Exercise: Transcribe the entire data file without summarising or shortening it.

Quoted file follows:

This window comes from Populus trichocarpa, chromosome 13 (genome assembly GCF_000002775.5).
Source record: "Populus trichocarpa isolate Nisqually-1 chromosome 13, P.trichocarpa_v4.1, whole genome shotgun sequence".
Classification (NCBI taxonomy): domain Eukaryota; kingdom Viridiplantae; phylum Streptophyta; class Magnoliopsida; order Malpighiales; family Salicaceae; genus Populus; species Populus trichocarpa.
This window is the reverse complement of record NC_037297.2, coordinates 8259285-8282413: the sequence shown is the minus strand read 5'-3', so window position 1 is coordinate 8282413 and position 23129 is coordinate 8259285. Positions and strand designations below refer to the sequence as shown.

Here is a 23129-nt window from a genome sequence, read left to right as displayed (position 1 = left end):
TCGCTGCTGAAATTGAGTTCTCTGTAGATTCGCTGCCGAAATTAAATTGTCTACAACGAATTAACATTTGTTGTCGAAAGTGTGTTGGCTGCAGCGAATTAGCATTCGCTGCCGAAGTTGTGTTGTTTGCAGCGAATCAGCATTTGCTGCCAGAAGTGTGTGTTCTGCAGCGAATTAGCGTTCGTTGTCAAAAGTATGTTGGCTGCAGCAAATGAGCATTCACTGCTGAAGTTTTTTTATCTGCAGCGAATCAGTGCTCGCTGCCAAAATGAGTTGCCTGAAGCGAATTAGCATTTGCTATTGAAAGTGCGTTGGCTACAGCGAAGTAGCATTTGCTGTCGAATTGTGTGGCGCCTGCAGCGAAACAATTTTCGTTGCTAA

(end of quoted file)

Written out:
This window comes from Populus trichocarpa, chromosome 13 (genome assembly GCF_000002775.5).
Source record: "Populus trichocarpa isolate Nisqually-1 chromosome 13, P.trichocarpa_v4.1, whole genome shotgun sequence".
Classification (NCBI taxonomy): domain Eukaryota; kingdom Viridiplantae; phylum Streptophyta; class Magnoliopsida; order Malpighiales; family Salicaceae; genus Populus; species Populus trichocarpa.
This window is the reverse complement of record NC_037297.2, coordinates 8259285-8282413: the sequence shown is the minus strand read 5'-3', so window position 1 is coordinate 8282413 and position 23129 is coordinate 8259285. Positions and strand designations below refer to the sequence as shown.

Here is a 23129-nt window from a genome sequence, read left to right as displayed (position 1 = left end):
TCGCTGCTGAAATTGAGTTCTCTGTAGATTCGCTGCCGAAATTAAATTGTCTACAACGAATTAACATTTGTTGTCGAAAGTGTGTTGGCTGCAGCGAATTAGCATTCGCTGCCGAAGTTGTGTTGTTTGCAGCGAATCAGCATTTGCTGCCAGAAGTGTGTGTTCTGCAGCGAATTAGCGTTCGTTGTCAAAAGTATGTTGGCTGCAGCAAATGAGCATTCACTGCTGAAGTTTTTTTATCTGCAGCGAATCAGTGCTCGCTGCCAAAATGAGTTGCCTGAAGCGAATTAGCATTTGCTATTGAAAGTGCGTTGGCTACAGCGAAGTAGCATTTGCTGTCGAATTGTGTGGCGCCTGCAGCGAAACAATTTTCGTTGCTAA